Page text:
She adds, “I help them to modify their self-concept, after which I put them through a process of self-sustenance. They learn to nurture themselves, be their own parent. Once self-sustenance is complete, the healing is complete.” She estimates that the whole process takes them about two months, an astonishingly short period, but she says, “Most who come to me have usually cried out to Existence to get them out of this stage, so they go through the steps with great passion.”
Uma Ranganathan runs a weekly group therapy in her spacious seafront home in South Mumbai. There she facilitates people to work on their issues and move towards a higher level of functioning. She cites the case of one of her group members who plunged into a depression after his wife joined the group and began to flower out within six months, becoming emotionally strong and assertive. She says, “He became very jealous, and had a breakdown. He was on medication for a year, and then he came back to the group. Slowly, he came out of his depression. It was a beautiful experience. His relationship with his wife changed. He learnt to love and respect her strengths, and not be intimidated by them. He often expresses his gratitude for his depression experience because it made him a finer person.”
She offers one more example among her group members where depression was used as an instrument of growth. This involved a woman happily married for 20 years, who discovered that her husband was having an affair. The betrayal triggered off a depression, especially as her husband was adamant about continuing his relationship. Eventually, she reached a stage where she could accept the relationship. Her reasoning went thus, “What I see is that my husband really cares for me. Why should I care if he cares for another?” She recognised that the lady had certain strengths that she did not possess. She also recognised that the situation gave her freedom out of her narrow domestic role, and she began to take up other activities. The woman was able to rise above her ego, and look at the situation in a dispassionate manner, thereby arriving at an unconventional but satisfactory resolution of the situation.
Leo Tolstoy, the great writer and Russian nobleman, went through a crisis of meaning when he suddenly became aware of the fact of death. “Is there in life any purpose which the inevitable death which awaits me does not undo and destroy?” he wondered. The thought plunged him into a deep depression that alienated him from life. He writes that he actually had to hide his shotgun for fear that he would shoot himself. His way out of this morass of melancholy was through an elemental experience in the woods when he felt life in all its beauty and variety stirring around him, helping him experience the presence of God. He recognised then that it was knowing God that gave meaning to life. Subsequently, Tolstoy went through a complete transformation that led him to renounce his princely title, leave behind his life of luxury to retire into the country, and give away his landed property to the peasants that tilled the land.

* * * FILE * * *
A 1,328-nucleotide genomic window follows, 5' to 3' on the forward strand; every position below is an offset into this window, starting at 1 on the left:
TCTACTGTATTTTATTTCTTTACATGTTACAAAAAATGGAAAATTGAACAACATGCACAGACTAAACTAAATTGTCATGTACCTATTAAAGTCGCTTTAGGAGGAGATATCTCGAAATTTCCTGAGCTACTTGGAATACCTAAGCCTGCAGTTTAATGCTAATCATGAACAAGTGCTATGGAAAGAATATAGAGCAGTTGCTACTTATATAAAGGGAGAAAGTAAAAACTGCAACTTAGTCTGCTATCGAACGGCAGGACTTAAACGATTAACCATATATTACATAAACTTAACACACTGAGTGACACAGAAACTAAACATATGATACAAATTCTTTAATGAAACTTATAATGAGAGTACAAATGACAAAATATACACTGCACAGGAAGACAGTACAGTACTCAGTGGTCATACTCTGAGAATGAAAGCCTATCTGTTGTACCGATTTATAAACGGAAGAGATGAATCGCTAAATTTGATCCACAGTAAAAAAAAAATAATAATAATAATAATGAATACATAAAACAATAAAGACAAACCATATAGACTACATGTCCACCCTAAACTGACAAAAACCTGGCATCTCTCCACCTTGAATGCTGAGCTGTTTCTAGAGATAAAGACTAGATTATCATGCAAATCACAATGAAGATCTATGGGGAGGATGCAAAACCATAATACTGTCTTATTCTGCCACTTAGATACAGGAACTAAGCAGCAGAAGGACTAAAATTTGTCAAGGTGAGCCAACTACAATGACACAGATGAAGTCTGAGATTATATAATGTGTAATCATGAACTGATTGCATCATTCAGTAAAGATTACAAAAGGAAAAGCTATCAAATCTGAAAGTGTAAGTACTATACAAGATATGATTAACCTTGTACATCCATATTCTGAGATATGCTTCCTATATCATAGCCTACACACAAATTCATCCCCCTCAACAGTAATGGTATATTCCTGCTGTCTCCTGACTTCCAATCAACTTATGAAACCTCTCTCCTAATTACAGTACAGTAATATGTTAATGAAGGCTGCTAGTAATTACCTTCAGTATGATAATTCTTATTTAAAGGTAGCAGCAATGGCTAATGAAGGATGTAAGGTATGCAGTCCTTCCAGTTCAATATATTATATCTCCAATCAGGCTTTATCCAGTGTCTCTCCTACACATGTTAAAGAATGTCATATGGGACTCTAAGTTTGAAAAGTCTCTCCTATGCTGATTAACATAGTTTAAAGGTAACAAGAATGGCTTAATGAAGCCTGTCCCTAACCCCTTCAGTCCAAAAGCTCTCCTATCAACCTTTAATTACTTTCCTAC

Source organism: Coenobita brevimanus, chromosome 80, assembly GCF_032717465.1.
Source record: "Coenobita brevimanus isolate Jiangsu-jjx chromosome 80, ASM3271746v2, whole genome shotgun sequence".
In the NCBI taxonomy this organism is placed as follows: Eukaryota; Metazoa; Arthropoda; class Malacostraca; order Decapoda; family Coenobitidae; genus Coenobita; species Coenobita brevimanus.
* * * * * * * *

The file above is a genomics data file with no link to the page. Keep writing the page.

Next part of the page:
In my own case too, my citizenship to the dark domain was abruptly cancelled when I had a spiritual awakening, triggered off by the breakdown of a relationship. Through the debris that piled around me, I walked into the astounding realisation that true happiness lies in the happiness of the other. That simple insight enabled me to leap out of my troubled and self-centred mind right into a state of peace, detachment, and an active focus on the other. No matter what I came up against – anger, insult, or indifference – I found that it did not have the capacity to disturb me. I was centred and joyful. The experience transformed me and my life. Growth and enlightenment became my highest priority, and nothing was allowed to stand in their way. I reforged my relationship with God, and recreated my worldview in the light of the new insights.
The Life of Spirit
Through depression, we can transit into the life of spirit, into a place of knowing, meaning, and wisdom. But the challenges do not end here. The spiritual dimension is not a placid pussycat, it is a roaring tiger, a heaving broncobuster. To deal with it we need to summon our deepest resources, and sometimes even that is not enough.